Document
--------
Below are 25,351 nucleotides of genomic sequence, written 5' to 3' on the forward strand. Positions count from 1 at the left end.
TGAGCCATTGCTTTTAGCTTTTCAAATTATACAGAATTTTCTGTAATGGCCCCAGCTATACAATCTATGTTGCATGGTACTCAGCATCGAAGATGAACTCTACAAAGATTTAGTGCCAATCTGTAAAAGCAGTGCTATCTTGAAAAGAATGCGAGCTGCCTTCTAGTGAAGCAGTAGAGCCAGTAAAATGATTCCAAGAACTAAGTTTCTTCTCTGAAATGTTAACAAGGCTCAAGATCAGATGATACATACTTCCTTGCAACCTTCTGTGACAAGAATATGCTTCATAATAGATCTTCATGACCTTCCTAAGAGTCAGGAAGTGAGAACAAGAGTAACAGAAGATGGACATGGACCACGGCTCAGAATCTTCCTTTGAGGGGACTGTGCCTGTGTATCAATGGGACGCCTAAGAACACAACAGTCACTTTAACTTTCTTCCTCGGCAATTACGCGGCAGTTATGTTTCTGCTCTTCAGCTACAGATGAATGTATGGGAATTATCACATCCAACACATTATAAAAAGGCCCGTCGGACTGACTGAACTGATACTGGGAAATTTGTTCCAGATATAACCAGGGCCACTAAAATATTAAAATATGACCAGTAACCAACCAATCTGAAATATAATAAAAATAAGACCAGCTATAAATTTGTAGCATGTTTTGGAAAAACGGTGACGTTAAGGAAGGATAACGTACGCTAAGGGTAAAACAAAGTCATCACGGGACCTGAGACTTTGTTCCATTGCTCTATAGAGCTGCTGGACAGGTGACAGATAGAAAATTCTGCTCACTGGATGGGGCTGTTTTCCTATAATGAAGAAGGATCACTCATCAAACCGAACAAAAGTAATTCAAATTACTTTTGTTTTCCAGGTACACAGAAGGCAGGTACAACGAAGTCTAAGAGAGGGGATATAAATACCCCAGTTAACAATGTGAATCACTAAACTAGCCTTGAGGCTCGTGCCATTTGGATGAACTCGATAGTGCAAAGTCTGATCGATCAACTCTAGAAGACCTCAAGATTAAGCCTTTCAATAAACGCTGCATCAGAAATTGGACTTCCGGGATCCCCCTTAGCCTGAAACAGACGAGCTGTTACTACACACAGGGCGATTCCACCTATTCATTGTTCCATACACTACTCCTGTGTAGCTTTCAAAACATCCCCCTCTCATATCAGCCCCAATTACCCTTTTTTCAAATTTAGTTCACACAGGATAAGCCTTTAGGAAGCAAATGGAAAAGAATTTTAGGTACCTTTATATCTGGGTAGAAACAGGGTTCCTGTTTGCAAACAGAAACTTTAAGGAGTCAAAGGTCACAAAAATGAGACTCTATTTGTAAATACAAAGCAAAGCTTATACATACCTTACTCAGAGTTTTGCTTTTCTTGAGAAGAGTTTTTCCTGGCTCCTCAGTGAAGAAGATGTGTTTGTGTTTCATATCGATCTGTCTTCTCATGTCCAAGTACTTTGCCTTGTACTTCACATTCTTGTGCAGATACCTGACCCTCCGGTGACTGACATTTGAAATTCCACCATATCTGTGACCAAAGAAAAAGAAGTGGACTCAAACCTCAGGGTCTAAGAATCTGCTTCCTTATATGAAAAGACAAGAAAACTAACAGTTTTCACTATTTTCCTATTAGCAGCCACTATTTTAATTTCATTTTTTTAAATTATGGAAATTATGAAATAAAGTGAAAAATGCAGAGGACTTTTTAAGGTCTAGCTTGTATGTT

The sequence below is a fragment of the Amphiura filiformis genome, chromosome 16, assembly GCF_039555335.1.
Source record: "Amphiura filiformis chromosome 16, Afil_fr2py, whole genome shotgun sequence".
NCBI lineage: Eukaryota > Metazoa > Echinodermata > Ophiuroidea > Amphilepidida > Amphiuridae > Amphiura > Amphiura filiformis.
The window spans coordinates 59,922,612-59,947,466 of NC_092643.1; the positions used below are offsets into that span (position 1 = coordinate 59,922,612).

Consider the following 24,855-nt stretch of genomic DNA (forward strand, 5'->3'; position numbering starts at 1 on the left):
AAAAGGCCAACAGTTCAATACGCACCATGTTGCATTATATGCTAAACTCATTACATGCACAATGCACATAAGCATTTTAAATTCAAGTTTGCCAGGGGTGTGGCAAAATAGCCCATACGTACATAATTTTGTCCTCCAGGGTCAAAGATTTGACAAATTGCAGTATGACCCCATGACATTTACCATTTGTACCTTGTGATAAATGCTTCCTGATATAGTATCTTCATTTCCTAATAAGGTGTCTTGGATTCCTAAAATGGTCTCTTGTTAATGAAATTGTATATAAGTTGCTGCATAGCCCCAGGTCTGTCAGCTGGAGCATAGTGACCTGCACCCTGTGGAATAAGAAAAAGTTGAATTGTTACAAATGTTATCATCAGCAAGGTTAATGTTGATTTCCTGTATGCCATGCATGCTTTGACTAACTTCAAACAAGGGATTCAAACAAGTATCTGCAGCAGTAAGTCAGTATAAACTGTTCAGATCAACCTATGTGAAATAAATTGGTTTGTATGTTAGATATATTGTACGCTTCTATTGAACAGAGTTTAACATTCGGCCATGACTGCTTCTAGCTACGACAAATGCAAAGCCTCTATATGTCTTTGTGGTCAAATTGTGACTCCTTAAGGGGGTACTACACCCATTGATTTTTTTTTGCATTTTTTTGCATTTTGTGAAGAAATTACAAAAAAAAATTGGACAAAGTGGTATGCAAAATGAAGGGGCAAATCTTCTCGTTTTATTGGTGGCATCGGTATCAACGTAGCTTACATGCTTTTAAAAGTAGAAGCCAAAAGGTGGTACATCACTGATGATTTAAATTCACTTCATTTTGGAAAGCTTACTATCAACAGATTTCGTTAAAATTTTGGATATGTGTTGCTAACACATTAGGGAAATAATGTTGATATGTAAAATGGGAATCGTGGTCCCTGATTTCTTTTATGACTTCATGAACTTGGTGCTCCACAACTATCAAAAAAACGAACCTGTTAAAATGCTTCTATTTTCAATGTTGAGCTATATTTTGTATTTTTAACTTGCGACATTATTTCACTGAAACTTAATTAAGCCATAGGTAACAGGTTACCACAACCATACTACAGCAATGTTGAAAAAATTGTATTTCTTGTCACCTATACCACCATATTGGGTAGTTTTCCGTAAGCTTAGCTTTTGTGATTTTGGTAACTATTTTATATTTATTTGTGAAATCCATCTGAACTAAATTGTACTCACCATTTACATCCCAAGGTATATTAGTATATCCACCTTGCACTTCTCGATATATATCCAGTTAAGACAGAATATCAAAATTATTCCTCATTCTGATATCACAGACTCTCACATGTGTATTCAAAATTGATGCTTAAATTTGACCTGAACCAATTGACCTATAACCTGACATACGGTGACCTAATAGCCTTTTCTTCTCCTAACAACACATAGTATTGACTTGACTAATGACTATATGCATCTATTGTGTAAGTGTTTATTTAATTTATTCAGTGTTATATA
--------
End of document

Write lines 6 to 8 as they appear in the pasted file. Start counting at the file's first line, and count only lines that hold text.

The window spans coordinates 59,922,612-59,947,466 of NC_092643.1; the positions used below are offsets into that span (position 1 = coordinate 59,922,612).

Consider the following 24,855-nt stretch of genomic DNA (forward strand, 5'->3'; position numbering starts at 1 on the left):
AAAAGGCCAACAGTTCAATACGCACCATGTTGCATTATATGCTAAACTCATTACATGCACAATGCACATAAGCATTTTAAATTCAAGTTTGCCAGGGGTGTGGCAAAATAGCCCATACGTACATAATTTTGTCCTCCAGGGTCAAAGATTTGACAAATTGCAGTATGACCCCATGACATTTACCATTTGTACCTTGTGATAAATGCTTCCTGATATAGTATCTTCATTTCCTAATAAGGTGTCTTGGATTCCTAAAATGGTCTCTTGTTAATGAAATTGTATATAAGTTGCTGCATAGCCCCAGGTCTGTCAGCTGGAGCATAGTGACCTGCACCCTGTGGAATAAGAAAAAGTTGAATTGTTACAAATGTTATCATCAGCAAGGTTAATGTTGATTTCCTGTATGCCATGCATGCTTTGACTAACTTCAAACAAGGGATTCAAACAAGTATCTGCAGCAGTAAGTCAGTATAAACTGTTCAGATCAACCTATGTGAAATAAATTGGTTTGTATGTTAGATATATTGTACGCTTCTATTGAACAGAGTTTAACATTCGGCCATGACTGCTTCTAGCTACGACAAATGCAAAGCCTCTATATGTCTTTGTGGTCAAATTGTGACTCCTTAAGGGGGTACTACACCCATTGATTTTTTTTTGCATTTTTTTGCATTTTGTGAAGAAATTACAAAAAAAAATTGGACAAAGTGGTATGCAAAATGAAGGGGCAAATCTTCTCGTTTTATTGGTGGCATCGGTATCAACGTAGCTTACATGCTTTTAAAAGTAGAAGCCAAAAGGTGGTACATCACTGATGATTTAAATTCACTTCATTTTGGAAAGCTTACTATCAACAGATTTCGTTAAAATTTTGGATATGTGTTGCTAACACATTAGGGAAATAATGTTGATATGTAAAATGGGAATCGTGGTCCCTGATTTCTTTTATGACTTCATGAACTTGGTGCTCCACAACTATCAAAAAAACGAACCTGTTAAAATGCTTCTATTTTCAATGTTGAGCTATATTTTGTATTTTTAACTTGCGACATTATTTCACTGAAACTTAATTAAGCCATAGGTAACAGGTTACCACAACCATACTACAGCAATGTTGAAAAAATTGTATTTCTTGTCACCTATACCACCATATTGGGTAGTTTTCCGTAAGCTTAGCTTTTGTGATTTTGGTAACTATTTTATATTTATTTGTGAAATCCATCTGAACTAAATTGTACTCACCATTTACATCCCAAGGTATATTAGTATATCCACCTTGCACTTCTCGATATATATCCAGTTAAGACAGAATATCAAAATTATTCCTCATTCTGATATCACAGACTCTCACATGTGTATTCAAAATTGATGCTTAAATTTGACCTGAACCAATTGACCTATAACCTGACATACGGTGACCTAATAGCCTTTTCTTCTCCTAACAACACATAGTATTGACTTGACTAATGACTATATGCATCTATTGTGTAAGTGTTTATTTAATTTATTCAGTGTTATATA